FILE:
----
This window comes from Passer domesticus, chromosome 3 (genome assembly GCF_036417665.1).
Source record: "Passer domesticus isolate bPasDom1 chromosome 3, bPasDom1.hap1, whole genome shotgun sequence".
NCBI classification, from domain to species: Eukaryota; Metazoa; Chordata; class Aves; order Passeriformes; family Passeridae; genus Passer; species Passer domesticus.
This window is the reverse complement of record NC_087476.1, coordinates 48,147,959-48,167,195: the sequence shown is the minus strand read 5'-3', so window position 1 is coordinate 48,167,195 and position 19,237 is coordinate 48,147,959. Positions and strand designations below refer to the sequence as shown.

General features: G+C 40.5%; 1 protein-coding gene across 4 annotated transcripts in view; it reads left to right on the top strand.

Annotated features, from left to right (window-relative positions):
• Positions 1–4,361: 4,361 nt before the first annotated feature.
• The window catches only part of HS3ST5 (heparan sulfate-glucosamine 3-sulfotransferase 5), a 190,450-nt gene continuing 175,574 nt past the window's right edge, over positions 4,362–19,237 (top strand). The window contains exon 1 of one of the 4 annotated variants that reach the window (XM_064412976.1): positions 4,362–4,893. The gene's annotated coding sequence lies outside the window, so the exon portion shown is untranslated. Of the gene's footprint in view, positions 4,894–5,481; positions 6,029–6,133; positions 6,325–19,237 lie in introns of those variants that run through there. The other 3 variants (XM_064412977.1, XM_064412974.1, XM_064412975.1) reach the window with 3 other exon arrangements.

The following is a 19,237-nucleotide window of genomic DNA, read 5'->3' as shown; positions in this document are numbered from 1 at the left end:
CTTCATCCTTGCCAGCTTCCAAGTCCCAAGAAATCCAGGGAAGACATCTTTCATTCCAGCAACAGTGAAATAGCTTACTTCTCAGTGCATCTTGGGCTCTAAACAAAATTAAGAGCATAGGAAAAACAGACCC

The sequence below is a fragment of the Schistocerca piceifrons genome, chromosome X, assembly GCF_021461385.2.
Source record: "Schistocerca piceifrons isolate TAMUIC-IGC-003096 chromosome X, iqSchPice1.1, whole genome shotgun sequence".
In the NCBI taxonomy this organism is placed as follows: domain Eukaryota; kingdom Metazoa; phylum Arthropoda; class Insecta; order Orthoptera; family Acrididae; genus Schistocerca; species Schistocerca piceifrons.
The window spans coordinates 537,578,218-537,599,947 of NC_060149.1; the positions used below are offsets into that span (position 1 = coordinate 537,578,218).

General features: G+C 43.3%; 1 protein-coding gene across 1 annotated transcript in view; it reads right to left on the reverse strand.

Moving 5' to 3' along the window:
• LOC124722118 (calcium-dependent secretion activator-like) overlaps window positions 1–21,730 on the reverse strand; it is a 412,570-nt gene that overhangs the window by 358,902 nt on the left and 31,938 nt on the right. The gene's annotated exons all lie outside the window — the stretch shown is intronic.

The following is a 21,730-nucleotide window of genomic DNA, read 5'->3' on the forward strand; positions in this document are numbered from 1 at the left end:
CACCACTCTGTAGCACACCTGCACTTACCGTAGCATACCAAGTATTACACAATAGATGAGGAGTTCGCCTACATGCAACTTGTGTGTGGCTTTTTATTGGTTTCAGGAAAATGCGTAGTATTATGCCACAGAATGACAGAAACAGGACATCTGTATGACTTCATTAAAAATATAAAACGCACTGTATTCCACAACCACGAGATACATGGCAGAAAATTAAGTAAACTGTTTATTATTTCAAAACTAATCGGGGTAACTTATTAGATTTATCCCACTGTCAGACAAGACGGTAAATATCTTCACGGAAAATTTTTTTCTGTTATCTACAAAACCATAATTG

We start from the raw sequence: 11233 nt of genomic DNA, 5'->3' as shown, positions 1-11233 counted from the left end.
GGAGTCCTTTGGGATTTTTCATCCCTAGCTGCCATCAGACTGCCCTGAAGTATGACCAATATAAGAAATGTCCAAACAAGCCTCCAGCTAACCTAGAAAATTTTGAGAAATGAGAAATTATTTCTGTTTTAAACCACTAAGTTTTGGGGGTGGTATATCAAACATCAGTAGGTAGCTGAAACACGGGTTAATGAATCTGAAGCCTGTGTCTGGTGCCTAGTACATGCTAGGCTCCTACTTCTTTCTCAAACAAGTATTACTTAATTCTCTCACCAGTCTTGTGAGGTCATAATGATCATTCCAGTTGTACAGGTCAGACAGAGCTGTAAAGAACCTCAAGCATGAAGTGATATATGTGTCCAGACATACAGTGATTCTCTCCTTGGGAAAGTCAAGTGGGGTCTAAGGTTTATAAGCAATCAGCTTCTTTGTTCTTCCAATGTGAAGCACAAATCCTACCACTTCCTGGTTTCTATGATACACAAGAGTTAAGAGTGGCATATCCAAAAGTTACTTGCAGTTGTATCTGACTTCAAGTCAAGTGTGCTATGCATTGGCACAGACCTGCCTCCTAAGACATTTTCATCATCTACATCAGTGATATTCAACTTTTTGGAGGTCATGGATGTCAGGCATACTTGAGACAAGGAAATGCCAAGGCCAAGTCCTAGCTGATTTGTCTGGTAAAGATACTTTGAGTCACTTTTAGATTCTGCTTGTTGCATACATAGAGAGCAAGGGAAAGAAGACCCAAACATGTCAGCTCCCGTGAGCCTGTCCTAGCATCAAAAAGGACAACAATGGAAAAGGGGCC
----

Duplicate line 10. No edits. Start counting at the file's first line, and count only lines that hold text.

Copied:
CTTCATCCTTGCCAGCTTCCAAGTCCCAAGAAATCCAGGGAAGACATCTTTCATTCCAGCAACAGTGAAATAGCTTACTTCTCAGTGCATCTTGGGCTCTAAACAAAATTAAGAGCATAGGAAAAACAGACCC